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How One Kroc School Alum Is Focusing Her Peacebuilding on Environmental Protection

How One Kroc School Alum Is Focusing Her Peacebuilding on Environmental Protection

Thursday, January 30, 2020

begin quoteFifteen years after leaving my work in conflict areas, I am again sitting in meetings to discuss how to keep human beings safe.

The following post was contributed by Kroc School Master’s in Peace and Justice alumna Susi Menazza ’03 (MA). She is currently the Director of Global Institutions at The Nature Conservancy.

Susi Menazza at the 2015 United Nations Climate Change Conference, also known as COP 21, which negotiated the Paris Climate Agreement.

It is difficult these days to watch the news and not feel helpless against the seemingly unstoppable power of a changing climate. For me, born and raised just outside Venice, Italy, the recent images of the devastating floods hit a very personal spot. It is always harder when it is your backyard.

Scientists warned us for decades that increasing greenhouse gas emissions by burning fossil fuels — not only to meet our basic needs such as warming our houses, going to work, bringing food to our tables, but to feed our insatiable over-consumption — would disrupt key weather patterns with dire consequences. I remember sitting at the U.N. Climate Negotiations in 2008 watching presentation after presentation by scientists from every possible field and institution talking about their studies. “More floods, more destructive storms, more heatwaves, more droughts.” They pushed hard for governments to find a solution, but the world wasn’t ready. The negotiations failed in 2009 and a new attempt to find common ground did not succeed until 2015 with the Paris Agreement.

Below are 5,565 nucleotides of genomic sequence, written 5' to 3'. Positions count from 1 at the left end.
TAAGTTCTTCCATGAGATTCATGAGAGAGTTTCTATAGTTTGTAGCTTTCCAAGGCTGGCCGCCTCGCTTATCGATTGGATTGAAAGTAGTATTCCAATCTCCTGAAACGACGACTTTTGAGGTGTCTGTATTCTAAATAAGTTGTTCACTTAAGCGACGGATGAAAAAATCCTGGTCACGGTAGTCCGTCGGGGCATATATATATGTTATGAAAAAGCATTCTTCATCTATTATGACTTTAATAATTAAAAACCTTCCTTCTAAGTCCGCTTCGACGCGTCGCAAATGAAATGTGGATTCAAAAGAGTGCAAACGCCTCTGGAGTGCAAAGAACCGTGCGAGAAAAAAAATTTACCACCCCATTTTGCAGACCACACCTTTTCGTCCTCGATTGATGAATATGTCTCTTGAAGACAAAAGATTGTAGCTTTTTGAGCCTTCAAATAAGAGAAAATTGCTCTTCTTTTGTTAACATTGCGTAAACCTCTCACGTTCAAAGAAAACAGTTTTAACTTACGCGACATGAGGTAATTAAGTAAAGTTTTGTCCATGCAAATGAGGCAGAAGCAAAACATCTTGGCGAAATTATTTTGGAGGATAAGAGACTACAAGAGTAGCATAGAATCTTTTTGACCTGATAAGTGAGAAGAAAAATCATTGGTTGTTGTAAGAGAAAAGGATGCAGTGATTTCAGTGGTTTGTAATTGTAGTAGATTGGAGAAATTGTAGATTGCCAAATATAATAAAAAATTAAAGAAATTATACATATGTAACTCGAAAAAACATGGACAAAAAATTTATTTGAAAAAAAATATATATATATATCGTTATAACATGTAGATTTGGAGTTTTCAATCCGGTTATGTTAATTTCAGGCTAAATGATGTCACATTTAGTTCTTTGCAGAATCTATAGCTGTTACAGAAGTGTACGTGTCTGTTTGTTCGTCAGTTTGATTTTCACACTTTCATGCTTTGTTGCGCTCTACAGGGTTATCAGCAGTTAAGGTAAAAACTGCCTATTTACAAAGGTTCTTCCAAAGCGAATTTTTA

As I sat through many meetings and endless negotiations, nature’s odd patterns became evident to everyone. Then they became dangerous. When I shifted the focus of my peacekeeping career and started working for The Nature Conservancy (TNC) almost 15 years ago, I honestly thought that the days spent discussing how to keep human beings safe were behind me. Yet, according to the latest Global Report by the Internal Displacement Monitoring Center, in 2018 16.1 million people worldwide were displaced due to extreme weather events. That’s a staggering number considering that those displaced by conflicts were 10.8 million. 

Climate change takes a tremendous toll on people, but it also affects nature and that, as in a loop, hurts people even more. When entire forests go up in flames, like in California and in Australia, it is not just the trees that we lose, but also their ability to hold the soil in place. Free from the grip of roots, soil slides into rivers and pollutes the water that people rely on. When tourist destinations are hit by storms that damage their natural attractions, the economies of entire communities can suffer, often for years. The list goes on and on.